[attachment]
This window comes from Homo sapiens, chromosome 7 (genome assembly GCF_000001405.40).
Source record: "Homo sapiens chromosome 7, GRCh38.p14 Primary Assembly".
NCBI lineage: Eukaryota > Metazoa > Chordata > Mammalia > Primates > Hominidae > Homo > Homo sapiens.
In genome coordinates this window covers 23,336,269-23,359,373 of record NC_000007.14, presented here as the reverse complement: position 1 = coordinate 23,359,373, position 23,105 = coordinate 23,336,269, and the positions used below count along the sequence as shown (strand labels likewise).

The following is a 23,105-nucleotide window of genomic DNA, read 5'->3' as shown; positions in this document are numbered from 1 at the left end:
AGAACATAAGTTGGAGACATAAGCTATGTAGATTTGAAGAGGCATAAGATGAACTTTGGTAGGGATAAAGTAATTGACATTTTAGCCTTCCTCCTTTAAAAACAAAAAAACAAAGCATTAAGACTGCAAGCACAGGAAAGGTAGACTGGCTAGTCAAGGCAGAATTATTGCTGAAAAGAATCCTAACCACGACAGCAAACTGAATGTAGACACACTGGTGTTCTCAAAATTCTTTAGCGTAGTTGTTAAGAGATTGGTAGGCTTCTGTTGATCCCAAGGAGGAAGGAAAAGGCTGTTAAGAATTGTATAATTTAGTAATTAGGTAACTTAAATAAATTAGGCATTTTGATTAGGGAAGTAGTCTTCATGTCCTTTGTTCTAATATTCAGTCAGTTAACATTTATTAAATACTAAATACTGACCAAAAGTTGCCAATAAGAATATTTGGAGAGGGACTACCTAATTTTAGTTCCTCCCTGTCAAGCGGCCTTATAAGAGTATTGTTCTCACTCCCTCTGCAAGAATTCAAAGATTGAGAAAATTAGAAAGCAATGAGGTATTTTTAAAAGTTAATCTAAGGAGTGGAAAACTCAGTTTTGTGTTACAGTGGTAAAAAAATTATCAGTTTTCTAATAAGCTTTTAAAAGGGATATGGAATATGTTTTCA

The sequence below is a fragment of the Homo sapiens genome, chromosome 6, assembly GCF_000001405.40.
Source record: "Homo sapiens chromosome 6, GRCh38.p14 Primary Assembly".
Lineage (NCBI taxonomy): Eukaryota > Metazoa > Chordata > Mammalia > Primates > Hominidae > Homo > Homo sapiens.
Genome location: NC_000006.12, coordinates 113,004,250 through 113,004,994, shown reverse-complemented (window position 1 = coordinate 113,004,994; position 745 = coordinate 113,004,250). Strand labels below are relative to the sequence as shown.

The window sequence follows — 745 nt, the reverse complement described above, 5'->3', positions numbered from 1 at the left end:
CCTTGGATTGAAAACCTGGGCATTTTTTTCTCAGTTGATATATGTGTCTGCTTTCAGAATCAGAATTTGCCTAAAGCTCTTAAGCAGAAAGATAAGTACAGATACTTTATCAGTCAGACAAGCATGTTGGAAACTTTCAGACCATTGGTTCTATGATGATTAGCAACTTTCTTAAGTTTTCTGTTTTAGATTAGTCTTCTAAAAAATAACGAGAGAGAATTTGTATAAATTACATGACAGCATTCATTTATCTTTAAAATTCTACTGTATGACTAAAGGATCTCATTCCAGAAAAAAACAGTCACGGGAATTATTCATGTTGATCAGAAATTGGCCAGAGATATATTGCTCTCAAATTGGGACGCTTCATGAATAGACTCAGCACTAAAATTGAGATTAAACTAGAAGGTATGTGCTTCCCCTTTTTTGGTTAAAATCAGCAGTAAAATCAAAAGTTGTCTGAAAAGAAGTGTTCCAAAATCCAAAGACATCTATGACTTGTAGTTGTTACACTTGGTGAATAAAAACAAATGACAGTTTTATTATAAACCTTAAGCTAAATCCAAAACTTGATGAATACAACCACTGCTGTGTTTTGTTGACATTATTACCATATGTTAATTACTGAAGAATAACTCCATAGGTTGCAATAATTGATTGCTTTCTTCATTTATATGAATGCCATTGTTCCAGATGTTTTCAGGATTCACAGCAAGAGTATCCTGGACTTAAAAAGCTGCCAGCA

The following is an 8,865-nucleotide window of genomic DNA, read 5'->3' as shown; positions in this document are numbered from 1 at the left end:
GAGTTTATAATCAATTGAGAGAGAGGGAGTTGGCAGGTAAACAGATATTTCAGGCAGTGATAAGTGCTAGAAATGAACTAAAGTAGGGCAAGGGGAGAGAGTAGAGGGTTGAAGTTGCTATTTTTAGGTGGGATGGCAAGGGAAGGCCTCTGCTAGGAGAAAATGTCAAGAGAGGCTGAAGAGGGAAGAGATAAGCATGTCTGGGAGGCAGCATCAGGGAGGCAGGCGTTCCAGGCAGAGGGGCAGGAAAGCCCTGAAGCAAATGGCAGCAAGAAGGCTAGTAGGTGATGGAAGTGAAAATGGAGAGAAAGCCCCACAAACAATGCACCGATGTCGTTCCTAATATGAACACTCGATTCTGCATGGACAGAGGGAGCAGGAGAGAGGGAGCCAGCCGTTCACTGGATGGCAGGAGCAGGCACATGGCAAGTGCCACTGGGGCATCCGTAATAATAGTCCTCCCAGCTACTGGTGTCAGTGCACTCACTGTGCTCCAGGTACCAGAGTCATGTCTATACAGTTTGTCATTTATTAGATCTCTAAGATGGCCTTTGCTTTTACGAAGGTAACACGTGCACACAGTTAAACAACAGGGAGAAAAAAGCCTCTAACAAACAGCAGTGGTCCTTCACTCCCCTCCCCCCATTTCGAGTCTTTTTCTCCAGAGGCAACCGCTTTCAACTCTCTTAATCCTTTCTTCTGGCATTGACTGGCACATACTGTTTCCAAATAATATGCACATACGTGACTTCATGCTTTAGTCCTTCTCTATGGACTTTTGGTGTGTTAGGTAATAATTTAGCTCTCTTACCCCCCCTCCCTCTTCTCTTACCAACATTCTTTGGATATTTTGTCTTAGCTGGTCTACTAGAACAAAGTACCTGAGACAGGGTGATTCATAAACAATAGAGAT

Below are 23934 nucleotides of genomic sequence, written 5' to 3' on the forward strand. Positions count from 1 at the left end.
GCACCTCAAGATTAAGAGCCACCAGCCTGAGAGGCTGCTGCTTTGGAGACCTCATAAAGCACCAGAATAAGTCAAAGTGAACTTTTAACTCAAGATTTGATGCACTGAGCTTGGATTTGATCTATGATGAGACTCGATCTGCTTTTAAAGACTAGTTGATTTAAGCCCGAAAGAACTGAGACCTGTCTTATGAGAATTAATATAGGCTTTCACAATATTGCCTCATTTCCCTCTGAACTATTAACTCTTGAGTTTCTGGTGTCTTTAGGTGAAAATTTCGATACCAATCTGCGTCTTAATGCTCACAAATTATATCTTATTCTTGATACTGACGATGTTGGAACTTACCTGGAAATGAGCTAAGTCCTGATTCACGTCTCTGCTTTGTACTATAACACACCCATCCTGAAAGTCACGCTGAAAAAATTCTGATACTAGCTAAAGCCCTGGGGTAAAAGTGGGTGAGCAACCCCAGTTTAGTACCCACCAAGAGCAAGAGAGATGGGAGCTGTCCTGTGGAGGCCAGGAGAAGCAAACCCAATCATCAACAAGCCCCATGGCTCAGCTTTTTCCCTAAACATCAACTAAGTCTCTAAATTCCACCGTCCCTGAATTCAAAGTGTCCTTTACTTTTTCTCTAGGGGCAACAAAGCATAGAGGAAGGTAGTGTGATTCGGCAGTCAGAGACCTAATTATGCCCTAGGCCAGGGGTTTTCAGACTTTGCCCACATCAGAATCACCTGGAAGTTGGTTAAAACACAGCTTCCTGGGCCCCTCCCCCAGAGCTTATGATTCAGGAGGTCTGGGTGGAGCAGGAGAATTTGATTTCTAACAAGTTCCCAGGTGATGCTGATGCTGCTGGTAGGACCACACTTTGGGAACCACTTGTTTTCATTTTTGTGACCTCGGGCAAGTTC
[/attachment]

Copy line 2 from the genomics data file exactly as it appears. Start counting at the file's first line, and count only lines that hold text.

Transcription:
Source record: "Homo sapiens chromosome 7, GRCh38.p14 Primary Assembly".